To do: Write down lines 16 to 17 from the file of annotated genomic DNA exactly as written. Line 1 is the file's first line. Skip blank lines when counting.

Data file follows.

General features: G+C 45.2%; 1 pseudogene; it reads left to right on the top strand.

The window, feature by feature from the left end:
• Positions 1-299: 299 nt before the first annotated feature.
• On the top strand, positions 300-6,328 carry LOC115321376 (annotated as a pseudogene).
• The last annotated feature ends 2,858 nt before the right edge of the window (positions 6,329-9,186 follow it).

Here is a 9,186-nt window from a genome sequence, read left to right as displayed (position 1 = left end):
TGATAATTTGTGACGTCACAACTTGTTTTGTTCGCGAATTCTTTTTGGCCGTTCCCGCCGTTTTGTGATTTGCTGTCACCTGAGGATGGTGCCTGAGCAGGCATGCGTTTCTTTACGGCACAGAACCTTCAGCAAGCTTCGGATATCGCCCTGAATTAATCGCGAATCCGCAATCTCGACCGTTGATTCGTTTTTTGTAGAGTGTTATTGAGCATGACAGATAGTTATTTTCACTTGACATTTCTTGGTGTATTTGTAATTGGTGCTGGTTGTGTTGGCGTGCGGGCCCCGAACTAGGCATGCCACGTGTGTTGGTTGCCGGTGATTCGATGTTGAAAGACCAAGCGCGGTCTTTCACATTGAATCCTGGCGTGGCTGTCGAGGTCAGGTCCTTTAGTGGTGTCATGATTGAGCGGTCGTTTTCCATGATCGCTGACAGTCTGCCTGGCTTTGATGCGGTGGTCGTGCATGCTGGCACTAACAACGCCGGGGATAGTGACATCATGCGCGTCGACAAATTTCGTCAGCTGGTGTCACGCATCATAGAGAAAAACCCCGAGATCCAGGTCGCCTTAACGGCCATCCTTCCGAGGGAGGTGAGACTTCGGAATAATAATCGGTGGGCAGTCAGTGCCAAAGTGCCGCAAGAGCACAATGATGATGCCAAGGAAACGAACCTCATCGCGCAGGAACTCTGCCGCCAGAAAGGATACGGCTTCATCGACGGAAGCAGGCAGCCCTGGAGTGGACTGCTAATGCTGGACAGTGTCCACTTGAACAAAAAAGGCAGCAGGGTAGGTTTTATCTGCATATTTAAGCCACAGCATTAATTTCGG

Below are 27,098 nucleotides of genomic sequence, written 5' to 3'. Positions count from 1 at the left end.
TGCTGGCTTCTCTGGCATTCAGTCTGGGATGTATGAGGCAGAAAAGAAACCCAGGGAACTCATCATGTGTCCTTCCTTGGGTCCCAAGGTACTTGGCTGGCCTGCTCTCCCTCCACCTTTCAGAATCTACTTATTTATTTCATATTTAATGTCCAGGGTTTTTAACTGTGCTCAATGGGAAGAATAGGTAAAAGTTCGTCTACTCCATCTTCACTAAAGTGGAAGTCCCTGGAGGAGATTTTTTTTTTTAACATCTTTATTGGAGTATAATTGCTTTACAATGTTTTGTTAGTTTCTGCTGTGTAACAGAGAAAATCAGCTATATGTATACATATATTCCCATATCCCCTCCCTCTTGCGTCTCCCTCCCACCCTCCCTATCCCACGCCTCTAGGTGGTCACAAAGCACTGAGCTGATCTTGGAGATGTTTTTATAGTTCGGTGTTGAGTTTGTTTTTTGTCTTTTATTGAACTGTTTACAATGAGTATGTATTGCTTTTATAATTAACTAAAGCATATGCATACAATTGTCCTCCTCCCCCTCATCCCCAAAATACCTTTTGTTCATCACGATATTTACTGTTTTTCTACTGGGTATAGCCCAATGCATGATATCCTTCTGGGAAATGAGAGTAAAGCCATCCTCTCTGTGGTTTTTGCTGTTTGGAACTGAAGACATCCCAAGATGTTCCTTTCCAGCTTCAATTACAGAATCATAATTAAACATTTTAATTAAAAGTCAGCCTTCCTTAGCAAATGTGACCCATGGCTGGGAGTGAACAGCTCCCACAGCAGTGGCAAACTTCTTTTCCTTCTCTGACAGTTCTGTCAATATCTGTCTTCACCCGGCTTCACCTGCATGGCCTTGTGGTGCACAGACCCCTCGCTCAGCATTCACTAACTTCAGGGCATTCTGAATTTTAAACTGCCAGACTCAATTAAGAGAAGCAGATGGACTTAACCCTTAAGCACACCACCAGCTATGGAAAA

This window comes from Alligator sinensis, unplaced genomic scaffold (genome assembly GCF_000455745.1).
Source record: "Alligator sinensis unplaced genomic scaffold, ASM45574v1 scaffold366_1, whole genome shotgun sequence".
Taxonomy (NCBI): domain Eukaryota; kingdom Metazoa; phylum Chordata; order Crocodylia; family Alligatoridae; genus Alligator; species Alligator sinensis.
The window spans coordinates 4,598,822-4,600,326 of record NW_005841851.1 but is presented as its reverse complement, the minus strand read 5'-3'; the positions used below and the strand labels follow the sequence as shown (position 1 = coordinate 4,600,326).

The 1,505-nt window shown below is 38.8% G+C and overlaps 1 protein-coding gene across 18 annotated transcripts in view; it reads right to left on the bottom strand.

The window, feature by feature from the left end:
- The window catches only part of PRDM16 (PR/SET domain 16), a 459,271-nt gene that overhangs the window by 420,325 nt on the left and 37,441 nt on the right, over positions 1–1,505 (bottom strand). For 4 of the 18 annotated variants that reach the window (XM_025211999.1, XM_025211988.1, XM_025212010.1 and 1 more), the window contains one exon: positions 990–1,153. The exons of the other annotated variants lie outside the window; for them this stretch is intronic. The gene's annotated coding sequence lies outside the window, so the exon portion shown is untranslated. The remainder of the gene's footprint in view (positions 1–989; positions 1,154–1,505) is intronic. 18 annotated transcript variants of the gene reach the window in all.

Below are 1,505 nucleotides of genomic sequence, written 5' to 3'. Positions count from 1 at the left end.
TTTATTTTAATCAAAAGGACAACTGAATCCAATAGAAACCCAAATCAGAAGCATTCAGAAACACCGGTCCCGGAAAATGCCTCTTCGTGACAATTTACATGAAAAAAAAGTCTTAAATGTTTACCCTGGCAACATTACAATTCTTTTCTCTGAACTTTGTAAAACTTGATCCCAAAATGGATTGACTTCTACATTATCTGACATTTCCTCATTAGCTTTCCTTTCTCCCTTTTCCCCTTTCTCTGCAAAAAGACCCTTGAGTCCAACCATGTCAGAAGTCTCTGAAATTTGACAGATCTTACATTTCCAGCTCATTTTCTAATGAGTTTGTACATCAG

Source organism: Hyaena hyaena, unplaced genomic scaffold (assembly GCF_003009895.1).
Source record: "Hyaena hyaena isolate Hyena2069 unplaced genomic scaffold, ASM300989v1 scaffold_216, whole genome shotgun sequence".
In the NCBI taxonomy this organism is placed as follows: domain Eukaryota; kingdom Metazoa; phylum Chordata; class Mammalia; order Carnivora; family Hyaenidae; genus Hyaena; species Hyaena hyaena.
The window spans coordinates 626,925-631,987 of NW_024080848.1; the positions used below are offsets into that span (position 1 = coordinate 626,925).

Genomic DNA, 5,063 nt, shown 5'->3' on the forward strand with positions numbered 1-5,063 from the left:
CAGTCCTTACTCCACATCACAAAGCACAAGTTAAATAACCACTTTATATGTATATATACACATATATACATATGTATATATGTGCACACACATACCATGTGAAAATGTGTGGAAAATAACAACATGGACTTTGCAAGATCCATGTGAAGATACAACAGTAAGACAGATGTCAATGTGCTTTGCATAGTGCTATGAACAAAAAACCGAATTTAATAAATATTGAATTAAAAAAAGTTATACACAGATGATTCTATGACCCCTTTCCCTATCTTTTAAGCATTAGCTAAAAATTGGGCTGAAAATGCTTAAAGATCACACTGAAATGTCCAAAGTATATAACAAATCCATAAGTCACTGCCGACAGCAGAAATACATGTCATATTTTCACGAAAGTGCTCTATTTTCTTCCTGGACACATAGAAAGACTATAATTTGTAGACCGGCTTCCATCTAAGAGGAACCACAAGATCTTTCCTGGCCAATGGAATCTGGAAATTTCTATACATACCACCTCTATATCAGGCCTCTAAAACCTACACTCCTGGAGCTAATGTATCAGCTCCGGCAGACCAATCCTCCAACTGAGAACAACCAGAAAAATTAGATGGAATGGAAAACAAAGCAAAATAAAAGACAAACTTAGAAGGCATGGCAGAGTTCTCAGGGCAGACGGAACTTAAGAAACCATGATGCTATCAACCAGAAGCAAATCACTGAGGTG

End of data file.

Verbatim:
- The window catches only part of PRDM16 (PR/SET domain 16), a 459,271-nt gene that overhangs the window by 420,325 nt on the left and 37,441 nt on the right, over positions 1–1,505 (bottom strand). For 4 of the 18 annotated variants that reach the window (XM_025211999.1, XM_025211988.1, XM_025212010.1 and 1 more), the window contains one exon: positions 990–1,153. The exons of the other annotated variants lie outside the window; for them this stretch is intronic. The gene's annotated coding sequence lies outside the window, so the exon portion shown is untranslated. The remainder of the gene's footprint in view (positions 1–989; positions 1,154–1,505) is intronic. 18 annotated transcript variants of the gene reach the window in all.

Below are 1,505 nucleotides of genomic sequence, written 5' to 3'. Positions count from 1 at the left end.